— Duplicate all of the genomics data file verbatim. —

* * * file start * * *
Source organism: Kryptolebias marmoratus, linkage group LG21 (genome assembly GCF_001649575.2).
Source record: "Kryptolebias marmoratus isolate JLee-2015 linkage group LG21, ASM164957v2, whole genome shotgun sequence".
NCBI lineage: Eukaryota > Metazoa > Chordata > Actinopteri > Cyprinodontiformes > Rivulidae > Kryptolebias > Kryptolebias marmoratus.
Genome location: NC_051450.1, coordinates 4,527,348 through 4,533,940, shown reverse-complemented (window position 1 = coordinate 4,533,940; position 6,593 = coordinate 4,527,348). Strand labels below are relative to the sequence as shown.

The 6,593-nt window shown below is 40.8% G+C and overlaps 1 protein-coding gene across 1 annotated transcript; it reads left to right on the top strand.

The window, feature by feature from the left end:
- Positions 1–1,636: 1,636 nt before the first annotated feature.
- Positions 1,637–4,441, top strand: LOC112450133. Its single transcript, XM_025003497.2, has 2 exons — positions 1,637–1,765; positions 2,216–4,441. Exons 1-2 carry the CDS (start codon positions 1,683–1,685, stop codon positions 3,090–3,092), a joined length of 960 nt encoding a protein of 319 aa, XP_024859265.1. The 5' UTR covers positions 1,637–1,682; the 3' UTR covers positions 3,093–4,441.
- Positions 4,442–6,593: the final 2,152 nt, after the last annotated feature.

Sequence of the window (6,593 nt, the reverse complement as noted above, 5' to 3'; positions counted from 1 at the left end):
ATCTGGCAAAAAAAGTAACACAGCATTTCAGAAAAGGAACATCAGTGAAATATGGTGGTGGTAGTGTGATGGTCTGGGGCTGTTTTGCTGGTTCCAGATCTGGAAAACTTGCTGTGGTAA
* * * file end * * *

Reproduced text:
Source organism: Kryptolebias marmoratus, linkage group LG21 (genome assembly GCF_001649575.2).
Source record: "Kryptolebias marmoratus isolate JLee-2015 linkage group LG21, ASM164957v2, whole genome shotgun sequence".
NCBI lineage: Eukaryota > Metazoa > Chordata > Actinopteri > Cyprinodontiformes > Rivulidae > Kryptolebias > Kryptolebias marmoratus.
Genome location: NC_051450.1, coordinates 4,527,348 through 4,533,940, shown reverse-complemented (window position 1 = coordinate 4,533,940; position 6,593 = coordinate 4,527,348). Strand labels below are relative to the sequence as shown.

The 6,593-nt window shown below is 40.8% G+C and overlaps 1 protein-coding gene across 1 annotated transcript; it reads left to right on the top strand.

The window, feature by feature from the left end:
- Positions 1–1,636: 1,636 nt before the first annotated feature.
- Positions 1,637–4,441, top strand: LOC112450133. Its single transcript, XM_025003497.2, has 2 exons — positions 1,637–1,765; positions 2,216–4,441. Exons 1-2 carry the CDS (start codon positions 1,683–1,685, stop codon positions 3,090–3,092), a joined length of 960 nt encoding a protein of 319 aa, XP_024859265.1. The 5' UTR covers positions 1,637–1,682; the 3' UTR covers positions 3,093–4,441.
- Positions 4,442–6,593: the final 2,152 nt, after the last annotated feature.

Sequence of the window (6,593 nt, the reverse complement as noted above, 5' to 3'; positions counted from 1 at the left end):
ATCTGGCAAAAAAAGTAACACAGCATTTCAGAAAAGGAACATCAGTGAAATATGGTGGTGGTAGTGTGATGGTCTGGGGCTGTTTTGCTGGTTCCAGATCTGGAAAACTTGCTGTGGTAA